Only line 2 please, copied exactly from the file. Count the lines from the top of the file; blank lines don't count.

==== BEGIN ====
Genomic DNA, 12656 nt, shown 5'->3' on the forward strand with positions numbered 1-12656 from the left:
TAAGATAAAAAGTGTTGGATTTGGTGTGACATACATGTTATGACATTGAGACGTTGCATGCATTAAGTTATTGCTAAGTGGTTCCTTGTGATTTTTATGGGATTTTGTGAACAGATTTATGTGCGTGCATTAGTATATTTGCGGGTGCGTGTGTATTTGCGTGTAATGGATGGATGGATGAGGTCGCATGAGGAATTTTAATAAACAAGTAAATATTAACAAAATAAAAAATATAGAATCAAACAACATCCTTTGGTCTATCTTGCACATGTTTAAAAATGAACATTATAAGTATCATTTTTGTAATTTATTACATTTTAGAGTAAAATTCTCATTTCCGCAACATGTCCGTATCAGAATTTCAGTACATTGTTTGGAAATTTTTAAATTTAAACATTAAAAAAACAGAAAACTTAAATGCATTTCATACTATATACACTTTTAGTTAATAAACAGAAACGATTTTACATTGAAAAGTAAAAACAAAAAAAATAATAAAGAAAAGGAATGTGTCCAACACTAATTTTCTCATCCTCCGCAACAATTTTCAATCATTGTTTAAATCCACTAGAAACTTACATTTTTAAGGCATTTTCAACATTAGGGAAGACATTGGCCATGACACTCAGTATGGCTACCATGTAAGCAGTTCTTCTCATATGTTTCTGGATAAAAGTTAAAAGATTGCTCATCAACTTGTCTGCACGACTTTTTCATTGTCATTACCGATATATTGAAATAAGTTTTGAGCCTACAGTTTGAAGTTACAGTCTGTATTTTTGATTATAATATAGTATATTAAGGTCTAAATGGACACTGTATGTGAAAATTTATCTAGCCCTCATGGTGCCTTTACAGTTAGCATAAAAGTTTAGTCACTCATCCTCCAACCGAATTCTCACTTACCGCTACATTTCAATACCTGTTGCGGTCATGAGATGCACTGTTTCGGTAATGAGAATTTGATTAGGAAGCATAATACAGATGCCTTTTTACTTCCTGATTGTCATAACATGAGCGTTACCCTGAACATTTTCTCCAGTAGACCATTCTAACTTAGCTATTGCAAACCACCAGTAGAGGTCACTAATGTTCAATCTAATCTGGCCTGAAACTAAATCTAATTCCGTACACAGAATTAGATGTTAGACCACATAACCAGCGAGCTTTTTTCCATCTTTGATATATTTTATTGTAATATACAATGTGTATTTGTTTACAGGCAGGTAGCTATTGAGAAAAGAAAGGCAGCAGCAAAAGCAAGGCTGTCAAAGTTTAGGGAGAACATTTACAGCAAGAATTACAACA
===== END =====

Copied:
TAAGATAAAAAGTGTTGGATTTGGTGTGACATACATGTTATGACATTGAGACGTTGCATGCATTAAGTTATTGCTAAGTGGTTCCTTGTGATTTTTATGGGATTTTGTGAACAGATTTATGTGCGTGCATTAGTATATTTGCGGGTGCGTGTGTATTTGCGTGTAATGGATGGATGGATGAGGTCGCATGAGGAATTTTAATAAACAAGTAAATATTAACAAAATAAAAAATATAGAATCAAACAACATCCTTTGGTCTATCTTGCACATGTTTAAAAATGAACATTATAAGTATCATTTTTGTAATTTATTACATTTTAGAGTAAAATTCTCATTTCCGCAACATGTCCGTATCAGAATTTCAGTACATTGTTTGGAAATTTTTAAATTTAAACATTAAAAAAACAGAAAACTTAAATGCATTTCATACTATATACACTTTTAGTTAATAAACAGAAACGATTTTACATTGAAAAGTAAAAACAAAAAAAATAATAAAGAAAAGGAATGTGTCCAACACTAATTTTCTCATCCTCCGCAACAATTTTCAATCATTGTTTAAATCCACTAGAAACTTACATTTTTAAGGCATTTTCAACATTAGGGAAGACATTGGCCATGACACTCAGTATGGCTACCATGTAAGCAGTTCTTCTCATATGTTTCTGGATAAAAGTTAAAAGATTGCTCATCAACTTGTCTGCACGACTTTTTCATTGTCATTACCGATATATTGAAATAAGTTTTGAGCCTACAGTTTGAAGTTACAGTCTGTATTTTTGATTATAATATAGTATATTAAGGTCTAAATGGACACTGTATGTGAAAATTTATCTAGCCCTCATGGTGCCTTTACAGTTAGCATAAAAGTTTAGTCACTCATCCTCCAACCGAATTCTCACTTACCGCTACATTTCAATACCTGTTGCGGTCATGAGATGCACTGTTTCGGTAATGAGAATTTGATTAGGAAGCATAATACAGATGCCTTTTTACTTCCTGATTGTCATAACATGAGCGTTACCCTGAACATTTTCTCCAGTAGACCATTCTAACTTAGCTATTGCAAACCACCAGTAGAGGTCACTAATGTTCAATCTAATCTGGCCTGAAACTAAATCTAATTCCGTACACAGAATTAGATGTTAGACCACATAACCAGCGAGCTTTTTTCCATCTTTGATATATTTTATTGTAATATACAATGTGTATTTGTTTACAGGCAGGTAGCTATTGAGAAAAGAAAGGCAGCAGCAAAAGCAAGGCTGTCAAAGTTTAGGGAGAACATTTACAGCAAGAATTACAACA